Members of Lance missile units reunite
The Lance missile has been gone from the Army's inventory for a quarter of a century, but it's not forgotten.
And that won't happen anytime soon if Sgt. 1st Class John Williams and his fellow Lancers have their way.
Veterans of the Army's Lance missile units began gathering in Lawton Thursday for a reunion that will continue through today. Williams, who's coordinated a dozen reunions as a labor of love, was expecting up to 200 people to show up.
The Lance missile was the Army's prime ground-to-ground missile system for a couple of decades. It could carry a variety of conventional warheads, as well as a tactical nuclear weapon.
Williams, of San Antonio, Texas, thinks of the reunion which alternates between Lawton and San Antonio as a family event.
"We're here as a family and we get to act like a family for the next few days," he said.
This year's reunion is extra special for Williams and several others who went through basic and advanced training at Fort Sill beginning 40 years ago this month.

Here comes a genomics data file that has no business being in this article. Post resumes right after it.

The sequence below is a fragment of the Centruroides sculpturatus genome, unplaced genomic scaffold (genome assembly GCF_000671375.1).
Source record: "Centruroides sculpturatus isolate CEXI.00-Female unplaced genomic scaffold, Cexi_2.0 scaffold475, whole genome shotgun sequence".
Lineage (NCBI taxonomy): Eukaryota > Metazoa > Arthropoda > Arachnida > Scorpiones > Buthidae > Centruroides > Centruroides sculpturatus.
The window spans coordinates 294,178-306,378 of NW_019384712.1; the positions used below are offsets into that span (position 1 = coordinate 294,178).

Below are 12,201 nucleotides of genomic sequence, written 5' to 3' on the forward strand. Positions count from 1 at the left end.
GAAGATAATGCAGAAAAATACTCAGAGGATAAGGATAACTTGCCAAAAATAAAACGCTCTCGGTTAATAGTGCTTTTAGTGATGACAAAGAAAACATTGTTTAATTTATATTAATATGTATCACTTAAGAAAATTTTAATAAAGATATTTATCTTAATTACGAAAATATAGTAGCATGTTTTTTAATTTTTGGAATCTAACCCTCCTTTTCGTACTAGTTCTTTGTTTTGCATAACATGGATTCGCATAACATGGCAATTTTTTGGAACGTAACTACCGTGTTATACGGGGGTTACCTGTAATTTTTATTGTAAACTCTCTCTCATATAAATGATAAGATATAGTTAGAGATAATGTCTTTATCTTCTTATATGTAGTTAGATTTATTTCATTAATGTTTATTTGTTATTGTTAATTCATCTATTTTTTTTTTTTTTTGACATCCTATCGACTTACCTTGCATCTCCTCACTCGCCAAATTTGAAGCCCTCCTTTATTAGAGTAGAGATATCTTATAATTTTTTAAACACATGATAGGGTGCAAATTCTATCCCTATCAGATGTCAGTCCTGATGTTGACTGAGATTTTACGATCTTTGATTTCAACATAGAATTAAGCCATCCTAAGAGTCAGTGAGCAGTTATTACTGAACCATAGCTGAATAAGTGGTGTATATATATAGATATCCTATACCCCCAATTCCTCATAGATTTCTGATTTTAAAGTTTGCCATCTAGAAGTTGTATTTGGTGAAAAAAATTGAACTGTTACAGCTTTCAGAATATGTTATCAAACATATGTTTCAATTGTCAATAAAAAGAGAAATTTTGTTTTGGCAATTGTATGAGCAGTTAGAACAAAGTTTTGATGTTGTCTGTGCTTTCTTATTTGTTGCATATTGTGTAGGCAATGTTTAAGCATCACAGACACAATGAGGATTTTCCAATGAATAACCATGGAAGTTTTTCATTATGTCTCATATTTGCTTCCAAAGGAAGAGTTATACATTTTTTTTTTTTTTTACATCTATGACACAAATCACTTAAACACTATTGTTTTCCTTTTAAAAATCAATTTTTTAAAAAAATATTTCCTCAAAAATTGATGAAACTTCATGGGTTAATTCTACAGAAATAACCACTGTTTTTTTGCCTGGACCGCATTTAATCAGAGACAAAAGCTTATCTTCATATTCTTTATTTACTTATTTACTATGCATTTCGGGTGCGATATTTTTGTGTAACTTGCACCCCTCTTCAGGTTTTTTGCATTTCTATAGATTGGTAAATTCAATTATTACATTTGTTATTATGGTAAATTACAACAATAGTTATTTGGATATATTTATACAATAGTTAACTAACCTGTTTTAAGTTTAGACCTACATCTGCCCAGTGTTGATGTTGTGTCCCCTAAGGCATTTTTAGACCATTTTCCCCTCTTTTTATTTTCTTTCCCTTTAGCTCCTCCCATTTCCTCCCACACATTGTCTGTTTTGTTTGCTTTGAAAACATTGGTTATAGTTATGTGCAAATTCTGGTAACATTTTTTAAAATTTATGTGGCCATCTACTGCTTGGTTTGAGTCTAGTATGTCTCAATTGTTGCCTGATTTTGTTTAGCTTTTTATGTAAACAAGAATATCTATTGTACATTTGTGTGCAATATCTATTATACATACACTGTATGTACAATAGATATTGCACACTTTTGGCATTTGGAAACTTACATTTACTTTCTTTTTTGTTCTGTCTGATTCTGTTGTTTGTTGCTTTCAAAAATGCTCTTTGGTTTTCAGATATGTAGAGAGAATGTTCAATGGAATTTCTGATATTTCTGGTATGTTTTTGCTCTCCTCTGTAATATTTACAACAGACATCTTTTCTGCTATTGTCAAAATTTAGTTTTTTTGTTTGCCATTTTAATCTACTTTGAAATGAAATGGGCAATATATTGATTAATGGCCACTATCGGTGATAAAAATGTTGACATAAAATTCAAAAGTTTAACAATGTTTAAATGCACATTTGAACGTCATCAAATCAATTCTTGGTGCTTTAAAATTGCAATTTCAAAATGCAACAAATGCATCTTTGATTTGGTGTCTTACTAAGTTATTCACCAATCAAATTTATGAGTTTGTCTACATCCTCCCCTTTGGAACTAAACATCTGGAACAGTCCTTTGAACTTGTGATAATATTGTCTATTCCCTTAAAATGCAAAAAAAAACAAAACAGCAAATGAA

When Williams along with Gus Baker, Larry Hawkins and Roberto Peralta talk about those days, the decades fade away and they're young men sweating their way through training in a typical Fort Sill summer, sleeping 40 men to a room in World War II barracks cooled only by fans.
Peralta, a retired Lawton police detective, remembers hundreds of soldiers and lining up at 50 or so pay phones for a chance to make a (collect) phone call back home.
"We had to wait in line sometimes three or four hours," said Hawkins, who retired from the Army and now lives in Hinesville, Ga.
Though they see each other seldom this is the first reunion for Peralta and Hawkins and the second for Baker, who lives in High Point, N.C. you couldn't tell it because of the instant camaraderie that's as natural as a Southwest Oklahoma thunderstorm lighting up the night sky.